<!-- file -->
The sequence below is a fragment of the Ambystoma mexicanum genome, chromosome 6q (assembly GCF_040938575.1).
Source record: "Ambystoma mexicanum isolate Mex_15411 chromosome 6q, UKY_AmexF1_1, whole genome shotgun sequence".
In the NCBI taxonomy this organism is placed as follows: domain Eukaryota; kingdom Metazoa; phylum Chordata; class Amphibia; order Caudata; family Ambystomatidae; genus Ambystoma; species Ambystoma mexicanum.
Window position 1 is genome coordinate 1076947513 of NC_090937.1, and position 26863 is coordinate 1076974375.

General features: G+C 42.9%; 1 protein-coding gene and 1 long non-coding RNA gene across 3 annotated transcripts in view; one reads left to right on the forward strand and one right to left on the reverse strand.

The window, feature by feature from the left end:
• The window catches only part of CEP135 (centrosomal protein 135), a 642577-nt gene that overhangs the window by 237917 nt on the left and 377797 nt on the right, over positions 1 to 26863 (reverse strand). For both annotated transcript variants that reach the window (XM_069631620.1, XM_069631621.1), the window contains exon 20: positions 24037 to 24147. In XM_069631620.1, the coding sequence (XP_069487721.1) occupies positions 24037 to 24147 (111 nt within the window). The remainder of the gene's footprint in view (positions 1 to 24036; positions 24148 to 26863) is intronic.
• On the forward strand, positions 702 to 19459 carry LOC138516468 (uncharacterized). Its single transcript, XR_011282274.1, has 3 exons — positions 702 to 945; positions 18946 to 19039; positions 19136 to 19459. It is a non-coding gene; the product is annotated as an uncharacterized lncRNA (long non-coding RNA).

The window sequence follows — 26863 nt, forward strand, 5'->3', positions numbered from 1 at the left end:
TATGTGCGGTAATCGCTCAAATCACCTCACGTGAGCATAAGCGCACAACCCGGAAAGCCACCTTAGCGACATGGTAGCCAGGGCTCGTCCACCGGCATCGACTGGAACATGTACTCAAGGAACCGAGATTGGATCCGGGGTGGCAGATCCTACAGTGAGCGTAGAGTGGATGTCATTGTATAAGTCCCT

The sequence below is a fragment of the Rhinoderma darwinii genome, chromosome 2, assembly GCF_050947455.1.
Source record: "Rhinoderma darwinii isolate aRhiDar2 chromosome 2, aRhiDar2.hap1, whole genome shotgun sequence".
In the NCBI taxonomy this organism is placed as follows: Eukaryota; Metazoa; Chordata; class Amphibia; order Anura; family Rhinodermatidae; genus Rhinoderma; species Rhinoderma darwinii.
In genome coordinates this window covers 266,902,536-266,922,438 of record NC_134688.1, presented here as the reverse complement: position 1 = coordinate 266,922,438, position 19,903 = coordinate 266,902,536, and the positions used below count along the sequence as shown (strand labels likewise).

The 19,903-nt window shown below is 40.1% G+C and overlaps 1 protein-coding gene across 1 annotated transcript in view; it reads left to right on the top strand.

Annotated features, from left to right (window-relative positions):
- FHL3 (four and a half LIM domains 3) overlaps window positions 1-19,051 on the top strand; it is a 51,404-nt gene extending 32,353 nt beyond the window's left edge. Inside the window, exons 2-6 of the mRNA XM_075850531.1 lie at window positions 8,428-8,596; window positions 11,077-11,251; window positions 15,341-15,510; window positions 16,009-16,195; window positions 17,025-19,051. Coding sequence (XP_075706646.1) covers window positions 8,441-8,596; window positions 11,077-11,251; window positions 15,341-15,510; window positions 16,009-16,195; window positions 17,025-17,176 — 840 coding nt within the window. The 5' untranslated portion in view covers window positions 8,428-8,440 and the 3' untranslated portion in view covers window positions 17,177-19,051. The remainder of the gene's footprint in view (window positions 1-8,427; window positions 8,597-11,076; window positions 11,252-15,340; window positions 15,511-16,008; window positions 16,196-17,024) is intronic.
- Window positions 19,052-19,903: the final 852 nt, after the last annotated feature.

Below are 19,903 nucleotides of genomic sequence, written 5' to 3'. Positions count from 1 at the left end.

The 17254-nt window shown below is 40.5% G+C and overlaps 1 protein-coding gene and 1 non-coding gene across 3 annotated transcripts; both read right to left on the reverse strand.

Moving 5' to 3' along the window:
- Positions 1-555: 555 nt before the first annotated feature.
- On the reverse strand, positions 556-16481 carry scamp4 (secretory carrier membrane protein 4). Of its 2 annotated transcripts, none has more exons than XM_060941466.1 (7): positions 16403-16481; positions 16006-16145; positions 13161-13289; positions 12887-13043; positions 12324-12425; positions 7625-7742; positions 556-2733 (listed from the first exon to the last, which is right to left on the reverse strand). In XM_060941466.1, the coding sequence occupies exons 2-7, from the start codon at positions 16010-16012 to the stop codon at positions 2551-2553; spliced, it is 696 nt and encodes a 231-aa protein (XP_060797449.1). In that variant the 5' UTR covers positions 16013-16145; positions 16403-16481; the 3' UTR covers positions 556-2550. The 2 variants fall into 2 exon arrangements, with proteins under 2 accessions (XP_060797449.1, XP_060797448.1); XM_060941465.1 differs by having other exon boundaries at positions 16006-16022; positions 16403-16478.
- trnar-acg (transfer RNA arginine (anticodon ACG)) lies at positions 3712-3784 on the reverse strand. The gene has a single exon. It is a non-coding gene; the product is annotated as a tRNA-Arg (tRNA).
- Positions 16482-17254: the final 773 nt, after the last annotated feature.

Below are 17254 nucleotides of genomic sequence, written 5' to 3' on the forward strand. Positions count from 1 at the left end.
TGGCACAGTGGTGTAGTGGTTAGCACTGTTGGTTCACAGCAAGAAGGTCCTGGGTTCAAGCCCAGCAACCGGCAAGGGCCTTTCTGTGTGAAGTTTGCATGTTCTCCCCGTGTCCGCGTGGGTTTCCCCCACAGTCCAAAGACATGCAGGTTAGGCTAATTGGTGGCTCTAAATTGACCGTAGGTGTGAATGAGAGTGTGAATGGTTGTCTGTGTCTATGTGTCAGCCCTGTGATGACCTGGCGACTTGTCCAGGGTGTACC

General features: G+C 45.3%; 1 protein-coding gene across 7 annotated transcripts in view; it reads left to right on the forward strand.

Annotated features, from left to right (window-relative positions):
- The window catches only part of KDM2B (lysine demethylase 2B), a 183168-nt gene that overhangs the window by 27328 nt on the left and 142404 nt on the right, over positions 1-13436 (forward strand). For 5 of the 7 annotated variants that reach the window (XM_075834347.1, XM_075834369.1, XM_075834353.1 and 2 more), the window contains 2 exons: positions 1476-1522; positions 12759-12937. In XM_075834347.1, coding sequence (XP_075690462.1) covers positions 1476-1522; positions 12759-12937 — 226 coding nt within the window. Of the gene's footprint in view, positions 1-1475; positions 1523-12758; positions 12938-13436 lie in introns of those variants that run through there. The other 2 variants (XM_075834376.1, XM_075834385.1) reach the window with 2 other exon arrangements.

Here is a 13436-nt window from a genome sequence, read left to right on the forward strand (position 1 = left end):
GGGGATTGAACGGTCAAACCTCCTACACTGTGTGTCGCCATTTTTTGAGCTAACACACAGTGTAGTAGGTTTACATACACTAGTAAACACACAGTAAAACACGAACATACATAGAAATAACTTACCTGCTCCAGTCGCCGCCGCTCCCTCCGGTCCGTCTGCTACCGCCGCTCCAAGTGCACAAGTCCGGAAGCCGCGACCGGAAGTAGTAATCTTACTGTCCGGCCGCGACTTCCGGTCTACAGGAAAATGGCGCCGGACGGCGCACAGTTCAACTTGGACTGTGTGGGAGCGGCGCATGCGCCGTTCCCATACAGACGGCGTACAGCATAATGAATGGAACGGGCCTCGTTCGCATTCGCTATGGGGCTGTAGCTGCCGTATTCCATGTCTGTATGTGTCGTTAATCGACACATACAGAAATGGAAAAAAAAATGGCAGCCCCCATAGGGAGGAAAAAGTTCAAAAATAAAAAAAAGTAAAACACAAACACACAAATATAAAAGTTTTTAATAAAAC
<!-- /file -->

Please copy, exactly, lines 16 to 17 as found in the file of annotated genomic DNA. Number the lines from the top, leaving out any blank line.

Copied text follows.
Annotated features, from left to right (window-relative positions):
- FHL3 (four and a half LIM domains 3) overlaps window positions 1-19,051 on the top strand; it is a 51,404-nt gene extending 32,353 nt beyond the window's left edge. Inside the window, exons 2-6 of the mRNA XM_075850531.1 lie at window positions 8,428-8,596; window positions 11,077-11,251; window positions 15,341-15,510; window positions 16,009-16,195; window positions 17,025-19,051. Coding sequence (XP_075706646.1) covers window positions 8,441-8,596; window positions 11,077-11,251; window positions 15,341-15,510; window positions 16,009-16,195; window positions 17,025-17,176 — 840 coding nt within the window. The 5' untranslated portion in view covers window positions 8,428-8,440 and the 3' untranslated portion in view covers window positions 17,177-19,051. The remainder of the gene's footprint in view (window positions 1-8,427; window positions 8,597-11,076; window positions 11,252-15,340; window positions 15,511-16,008; window positions 16,196-17,024) is intronic.